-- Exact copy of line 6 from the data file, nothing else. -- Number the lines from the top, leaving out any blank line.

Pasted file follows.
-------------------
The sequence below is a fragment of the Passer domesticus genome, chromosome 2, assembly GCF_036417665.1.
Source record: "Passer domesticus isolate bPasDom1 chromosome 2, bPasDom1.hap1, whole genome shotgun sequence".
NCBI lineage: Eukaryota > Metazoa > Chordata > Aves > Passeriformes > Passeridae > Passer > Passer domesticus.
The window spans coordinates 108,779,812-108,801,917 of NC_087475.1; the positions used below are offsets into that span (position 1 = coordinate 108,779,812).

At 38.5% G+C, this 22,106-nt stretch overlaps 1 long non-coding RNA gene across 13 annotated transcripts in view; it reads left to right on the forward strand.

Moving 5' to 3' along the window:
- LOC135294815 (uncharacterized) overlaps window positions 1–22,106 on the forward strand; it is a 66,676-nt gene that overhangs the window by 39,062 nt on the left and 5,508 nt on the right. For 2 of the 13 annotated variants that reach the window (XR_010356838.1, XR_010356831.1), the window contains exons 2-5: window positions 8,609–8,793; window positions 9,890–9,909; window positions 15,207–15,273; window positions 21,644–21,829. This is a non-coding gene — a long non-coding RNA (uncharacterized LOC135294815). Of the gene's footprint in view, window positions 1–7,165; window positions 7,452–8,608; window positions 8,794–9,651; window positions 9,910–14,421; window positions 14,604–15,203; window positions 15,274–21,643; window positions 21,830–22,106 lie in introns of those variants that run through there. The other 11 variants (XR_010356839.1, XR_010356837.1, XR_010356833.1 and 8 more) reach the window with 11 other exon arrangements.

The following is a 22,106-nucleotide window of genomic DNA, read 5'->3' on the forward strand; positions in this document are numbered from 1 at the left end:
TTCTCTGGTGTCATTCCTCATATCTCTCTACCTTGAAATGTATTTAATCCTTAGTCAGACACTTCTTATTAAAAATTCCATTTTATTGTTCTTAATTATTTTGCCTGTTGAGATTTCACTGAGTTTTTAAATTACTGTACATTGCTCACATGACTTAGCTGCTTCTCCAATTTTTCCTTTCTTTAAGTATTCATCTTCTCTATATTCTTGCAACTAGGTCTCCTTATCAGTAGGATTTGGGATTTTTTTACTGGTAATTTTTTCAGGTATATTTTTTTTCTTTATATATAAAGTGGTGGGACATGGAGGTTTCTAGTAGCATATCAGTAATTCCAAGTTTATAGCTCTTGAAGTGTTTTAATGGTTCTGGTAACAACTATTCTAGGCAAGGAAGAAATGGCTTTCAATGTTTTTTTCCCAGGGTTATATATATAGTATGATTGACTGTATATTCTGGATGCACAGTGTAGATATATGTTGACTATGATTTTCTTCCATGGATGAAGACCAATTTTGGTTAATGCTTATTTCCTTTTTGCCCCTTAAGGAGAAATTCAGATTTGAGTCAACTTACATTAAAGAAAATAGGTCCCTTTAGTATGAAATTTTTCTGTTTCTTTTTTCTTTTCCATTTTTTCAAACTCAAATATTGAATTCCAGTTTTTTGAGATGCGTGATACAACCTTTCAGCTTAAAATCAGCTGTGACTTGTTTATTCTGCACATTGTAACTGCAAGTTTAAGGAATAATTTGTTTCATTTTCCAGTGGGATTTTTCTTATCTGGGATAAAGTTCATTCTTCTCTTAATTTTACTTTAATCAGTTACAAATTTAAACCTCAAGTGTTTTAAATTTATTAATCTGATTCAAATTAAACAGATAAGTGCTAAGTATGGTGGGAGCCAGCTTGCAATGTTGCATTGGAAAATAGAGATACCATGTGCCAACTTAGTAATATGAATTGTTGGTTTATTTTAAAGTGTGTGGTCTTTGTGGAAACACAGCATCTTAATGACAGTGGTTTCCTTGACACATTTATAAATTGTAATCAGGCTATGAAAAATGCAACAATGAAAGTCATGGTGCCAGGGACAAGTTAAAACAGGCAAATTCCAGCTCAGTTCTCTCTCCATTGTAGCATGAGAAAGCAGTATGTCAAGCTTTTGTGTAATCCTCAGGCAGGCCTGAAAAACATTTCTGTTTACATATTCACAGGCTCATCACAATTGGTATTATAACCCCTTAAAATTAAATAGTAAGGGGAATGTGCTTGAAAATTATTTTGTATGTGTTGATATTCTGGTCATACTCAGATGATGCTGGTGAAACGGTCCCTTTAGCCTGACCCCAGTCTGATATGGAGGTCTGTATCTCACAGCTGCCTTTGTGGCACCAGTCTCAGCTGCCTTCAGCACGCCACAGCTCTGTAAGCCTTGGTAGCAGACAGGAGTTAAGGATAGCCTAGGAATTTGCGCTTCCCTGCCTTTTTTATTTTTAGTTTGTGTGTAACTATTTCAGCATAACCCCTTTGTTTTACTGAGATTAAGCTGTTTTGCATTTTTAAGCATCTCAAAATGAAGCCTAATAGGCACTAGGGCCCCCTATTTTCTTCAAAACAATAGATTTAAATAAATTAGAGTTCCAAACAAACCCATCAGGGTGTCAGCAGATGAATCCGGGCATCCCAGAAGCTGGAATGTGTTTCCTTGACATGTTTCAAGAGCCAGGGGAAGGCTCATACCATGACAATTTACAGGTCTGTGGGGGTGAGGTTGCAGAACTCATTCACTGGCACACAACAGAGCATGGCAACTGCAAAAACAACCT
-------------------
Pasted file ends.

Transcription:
Moving 5' to 3' along the window: